Norwich is a strange combination of traditional English village and rapidly growing city. On the one hand, there are no shortage of idyllic cobbled streets, canal ways, medieval churches and Tudor dwellings. But on the other hand, the High Street could have been lifted from any British city, recognizable brand names and shiny office blocks hinting at ongoing economic development. For any new expats in Norwich, it is worth taking a moment to soak up the city’s fascinating history. Visit the exquisite Cathedral, which is dedicated to the Holy and Undivided Trinity, and the Cow Tower, a historic military tower, to get a feel for the way the city has changed over the years. Fellow expatriates living in England are usually keen to share their tips for assimilating into the local culture, so check out the InterNations discussion boards to get an idea of what to expect from modern life in a small English city.
Get trustworthy advice and local insights from fellow members in our UK expat forums.
Norwich is situated on the east coast of England, just a couple of hours by train from London. The United Kingdom is famous for its vast train network, so if you are moving to Norwich from elsewhere in the country, you will have no trouble finding your way. The UK’s employment laws for expats mirror those of the European Union, so if you are a non-EU resident moving to Norwich, check up on the legal requirements for living and working in the city before you leave. The UK is a cosmopolitan country, so it won’t be hard to find like-minded people or expatriates from your own homeland. Nevertheless, when in doubt, just head to the local pub or use the InterNations platform to get in touch with fellow expats living in Norwich and across the globe!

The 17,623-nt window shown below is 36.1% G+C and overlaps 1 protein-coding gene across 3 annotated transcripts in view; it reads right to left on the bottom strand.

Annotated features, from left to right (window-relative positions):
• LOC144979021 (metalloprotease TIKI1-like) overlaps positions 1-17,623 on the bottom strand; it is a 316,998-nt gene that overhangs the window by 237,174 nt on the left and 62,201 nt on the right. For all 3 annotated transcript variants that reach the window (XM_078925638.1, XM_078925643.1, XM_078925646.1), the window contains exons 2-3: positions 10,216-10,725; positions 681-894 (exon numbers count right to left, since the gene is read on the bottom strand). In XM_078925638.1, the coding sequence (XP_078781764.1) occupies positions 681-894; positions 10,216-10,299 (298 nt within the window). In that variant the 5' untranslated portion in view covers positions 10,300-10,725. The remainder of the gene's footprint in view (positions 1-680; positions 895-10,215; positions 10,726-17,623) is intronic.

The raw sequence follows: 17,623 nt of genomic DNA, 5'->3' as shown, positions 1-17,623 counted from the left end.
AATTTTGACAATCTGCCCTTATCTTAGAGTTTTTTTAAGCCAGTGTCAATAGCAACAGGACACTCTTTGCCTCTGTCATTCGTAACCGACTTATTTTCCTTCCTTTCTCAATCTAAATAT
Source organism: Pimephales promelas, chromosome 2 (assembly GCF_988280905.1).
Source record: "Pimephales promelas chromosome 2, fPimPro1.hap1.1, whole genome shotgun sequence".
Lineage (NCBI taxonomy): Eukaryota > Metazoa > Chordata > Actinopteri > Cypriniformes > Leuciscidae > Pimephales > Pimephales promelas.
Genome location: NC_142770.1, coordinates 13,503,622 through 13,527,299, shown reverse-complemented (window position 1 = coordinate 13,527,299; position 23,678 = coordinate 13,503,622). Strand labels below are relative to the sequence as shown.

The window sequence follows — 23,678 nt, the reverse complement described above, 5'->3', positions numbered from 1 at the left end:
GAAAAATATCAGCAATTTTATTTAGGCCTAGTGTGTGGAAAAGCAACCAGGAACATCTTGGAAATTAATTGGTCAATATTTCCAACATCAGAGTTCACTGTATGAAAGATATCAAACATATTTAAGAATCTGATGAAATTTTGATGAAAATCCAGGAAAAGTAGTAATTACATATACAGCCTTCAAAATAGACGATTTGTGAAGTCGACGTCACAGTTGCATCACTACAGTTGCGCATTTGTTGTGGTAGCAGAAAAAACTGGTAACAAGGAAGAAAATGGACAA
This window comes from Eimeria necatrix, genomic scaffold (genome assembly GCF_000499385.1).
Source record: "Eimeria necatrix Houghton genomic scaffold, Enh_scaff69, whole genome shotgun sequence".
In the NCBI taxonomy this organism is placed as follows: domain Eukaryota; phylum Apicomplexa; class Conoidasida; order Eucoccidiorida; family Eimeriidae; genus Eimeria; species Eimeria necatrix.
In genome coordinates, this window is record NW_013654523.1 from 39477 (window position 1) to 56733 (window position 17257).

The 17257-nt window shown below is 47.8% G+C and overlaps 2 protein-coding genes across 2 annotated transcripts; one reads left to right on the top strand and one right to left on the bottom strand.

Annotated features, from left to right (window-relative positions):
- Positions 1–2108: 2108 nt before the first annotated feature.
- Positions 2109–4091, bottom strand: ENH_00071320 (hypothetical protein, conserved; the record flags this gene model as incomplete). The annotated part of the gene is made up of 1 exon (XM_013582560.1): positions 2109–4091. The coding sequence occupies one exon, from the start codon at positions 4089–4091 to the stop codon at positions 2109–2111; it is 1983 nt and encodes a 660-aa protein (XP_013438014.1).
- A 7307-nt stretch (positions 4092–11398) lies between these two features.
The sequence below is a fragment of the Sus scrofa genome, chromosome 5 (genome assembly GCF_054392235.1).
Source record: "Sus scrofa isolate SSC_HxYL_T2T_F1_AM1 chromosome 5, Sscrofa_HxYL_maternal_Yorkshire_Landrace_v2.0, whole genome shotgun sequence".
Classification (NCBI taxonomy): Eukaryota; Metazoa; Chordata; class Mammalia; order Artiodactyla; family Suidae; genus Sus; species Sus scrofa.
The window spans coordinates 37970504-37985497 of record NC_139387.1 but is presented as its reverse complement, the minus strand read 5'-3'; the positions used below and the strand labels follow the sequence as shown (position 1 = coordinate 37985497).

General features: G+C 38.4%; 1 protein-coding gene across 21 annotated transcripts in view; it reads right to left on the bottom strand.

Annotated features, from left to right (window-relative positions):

Norwich’s city center is comparatively small, and many expatriates working in Norwich prefer to commute from the suburbs or surrounding areas. Norwich is just a few miles from the beach, and surrounded by the classic English countryside, so Anglophiles may be tempted to buy into the idea of country life in the evenings and weekends, using the city simply for work. The English working day typically starts at 9am and ends at 5pm, with a 30-60 minute break for lunch. Most English workers get 28 days holiday per year, plus approximately 8 national or ‘bank’ holidays, a fact that any expatriate working in Norwich will surely be glad to hear. Find out more about working life in England, and compare notes on your own expat experience, through the InterNations forums and discussion boards.